His problems at school are all too common, according to data recently released by the U.S. Office of Education’s Office for Civil Rights. African American students with disabilities run the highest risk of school suspension in California, according to an analysis of that data by The Civil Rights Project at UCLA in the report Suspended Education in California. Overall in the state, African Americans with disabilities have a 28 percent risk of suspension, compared to an 11 percent risk for white students.
Break that down by gender and region and the suspension risk gets higher for boys of color, especially young black men, according to the Civil Rights Project’s report. The suspension risk for African American males with a disability is highest in San Bernardino County, where suspension rates are as high as 59 percent.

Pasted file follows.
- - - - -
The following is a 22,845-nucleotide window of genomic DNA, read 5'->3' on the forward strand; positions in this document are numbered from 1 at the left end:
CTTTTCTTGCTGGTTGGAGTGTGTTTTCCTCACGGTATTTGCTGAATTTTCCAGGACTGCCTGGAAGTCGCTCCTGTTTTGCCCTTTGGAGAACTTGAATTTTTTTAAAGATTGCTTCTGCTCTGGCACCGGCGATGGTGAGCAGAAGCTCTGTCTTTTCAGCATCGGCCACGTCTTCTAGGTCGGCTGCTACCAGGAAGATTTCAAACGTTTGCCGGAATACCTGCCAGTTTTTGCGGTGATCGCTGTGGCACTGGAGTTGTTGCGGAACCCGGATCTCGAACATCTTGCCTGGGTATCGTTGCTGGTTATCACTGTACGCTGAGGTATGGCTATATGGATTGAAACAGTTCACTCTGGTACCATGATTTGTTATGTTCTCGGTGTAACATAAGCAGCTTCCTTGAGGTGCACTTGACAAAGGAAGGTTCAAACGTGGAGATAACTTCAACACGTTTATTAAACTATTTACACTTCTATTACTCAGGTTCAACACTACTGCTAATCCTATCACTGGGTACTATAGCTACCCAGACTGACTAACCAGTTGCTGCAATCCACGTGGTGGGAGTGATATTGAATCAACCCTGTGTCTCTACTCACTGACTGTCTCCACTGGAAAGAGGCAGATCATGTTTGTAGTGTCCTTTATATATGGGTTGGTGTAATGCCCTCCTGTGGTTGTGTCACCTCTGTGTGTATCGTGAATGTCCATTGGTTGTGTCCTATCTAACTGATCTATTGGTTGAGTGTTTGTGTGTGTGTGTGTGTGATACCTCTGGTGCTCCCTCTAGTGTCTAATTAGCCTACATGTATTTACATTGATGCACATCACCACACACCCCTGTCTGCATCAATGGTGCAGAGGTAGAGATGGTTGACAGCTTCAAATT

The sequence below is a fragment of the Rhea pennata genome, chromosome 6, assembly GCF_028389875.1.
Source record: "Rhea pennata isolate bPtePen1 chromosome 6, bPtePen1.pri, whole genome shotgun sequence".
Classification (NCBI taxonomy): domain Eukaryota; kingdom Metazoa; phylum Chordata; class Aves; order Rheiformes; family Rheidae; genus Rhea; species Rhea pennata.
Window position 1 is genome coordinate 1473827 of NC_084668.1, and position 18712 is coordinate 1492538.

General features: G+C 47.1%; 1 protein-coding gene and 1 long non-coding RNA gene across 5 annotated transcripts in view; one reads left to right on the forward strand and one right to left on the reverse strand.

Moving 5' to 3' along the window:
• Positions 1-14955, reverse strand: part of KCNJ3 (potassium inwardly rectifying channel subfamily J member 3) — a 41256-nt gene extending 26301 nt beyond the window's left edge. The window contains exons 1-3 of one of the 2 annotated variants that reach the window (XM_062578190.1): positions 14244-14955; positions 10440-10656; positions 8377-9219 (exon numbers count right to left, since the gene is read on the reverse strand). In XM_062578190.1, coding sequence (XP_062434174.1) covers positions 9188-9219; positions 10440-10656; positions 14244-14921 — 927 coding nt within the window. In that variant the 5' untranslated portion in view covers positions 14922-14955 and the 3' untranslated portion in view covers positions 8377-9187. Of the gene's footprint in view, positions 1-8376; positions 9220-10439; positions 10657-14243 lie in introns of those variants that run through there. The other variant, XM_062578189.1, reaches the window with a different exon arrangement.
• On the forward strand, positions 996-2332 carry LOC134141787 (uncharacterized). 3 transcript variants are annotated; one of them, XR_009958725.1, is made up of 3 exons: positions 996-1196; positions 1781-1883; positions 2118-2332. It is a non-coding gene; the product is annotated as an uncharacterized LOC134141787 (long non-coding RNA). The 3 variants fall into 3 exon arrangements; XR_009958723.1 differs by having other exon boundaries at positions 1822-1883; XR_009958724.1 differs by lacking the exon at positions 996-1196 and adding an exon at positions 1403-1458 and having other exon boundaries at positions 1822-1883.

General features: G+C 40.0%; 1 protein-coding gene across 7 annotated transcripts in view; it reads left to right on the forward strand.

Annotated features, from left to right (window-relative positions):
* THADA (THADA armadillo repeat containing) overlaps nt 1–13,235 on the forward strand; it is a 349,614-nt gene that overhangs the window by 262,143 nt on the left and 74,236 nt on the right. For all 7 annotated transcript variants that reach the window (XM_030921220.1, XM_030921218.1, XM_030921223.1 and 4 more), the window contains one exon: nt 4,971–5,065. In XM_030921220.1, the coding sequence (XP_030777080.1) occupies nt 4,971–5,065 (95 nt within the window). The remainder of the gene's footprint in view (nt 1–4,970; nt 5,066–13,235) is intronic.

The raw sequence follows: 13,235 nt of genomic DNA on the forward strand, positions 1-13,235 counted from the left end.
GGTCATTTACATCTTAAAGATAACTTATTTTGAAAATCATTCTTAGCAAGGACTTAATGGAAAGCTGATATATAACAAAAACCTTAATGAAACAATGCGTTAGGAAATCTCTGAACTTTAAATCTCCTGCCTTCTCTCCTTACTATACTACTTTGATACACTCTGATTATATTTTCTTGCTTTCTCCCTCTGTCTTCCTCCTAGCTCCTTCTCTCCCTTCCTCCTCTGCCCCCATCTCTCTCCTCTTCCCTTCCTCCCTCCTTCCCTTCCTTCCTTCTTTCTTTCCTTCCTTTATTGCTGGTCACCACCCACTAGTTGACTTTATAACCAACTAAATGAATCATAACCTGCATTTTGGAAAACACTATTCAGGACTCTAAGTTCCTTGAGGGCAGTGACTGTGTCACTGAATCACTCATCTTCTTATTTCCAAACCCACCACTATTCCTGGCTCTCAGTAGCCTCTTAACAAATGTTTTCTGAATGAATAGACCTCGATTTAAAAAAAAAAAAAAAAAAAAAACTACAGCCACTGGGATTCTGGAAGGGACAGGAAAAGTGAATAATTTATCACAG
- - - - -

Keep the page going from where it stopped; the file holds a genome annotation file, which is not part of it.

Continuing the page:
These numbers are consistent with a broader racial disparity in suspensions in California. The risk of suspension for African American males in Los Angeles Unified, for instance, is 23 percent, compared to five percent for white males. On average, black students were suspended at rates 20 percent higher than white students in the state. A similar disparity is also reflected in national data. Black students make up 18 percent of the students in the study, but 35 percent of the students suspended once.
Higher rates of misbehavior are not the cause of the racial disparity, analyses of school suspensions suggest. One study analyzing 11,000 school records in a Midwestern city showed that teachers referred African American students to the office more frequently, but for more subjective infractions like disrespect, excessive noise and loitering. They were also punished more frequently for “threats.” White students were sent to the office most often for clearer infractions: smoking, leaving without permission, obscene language and vandalism.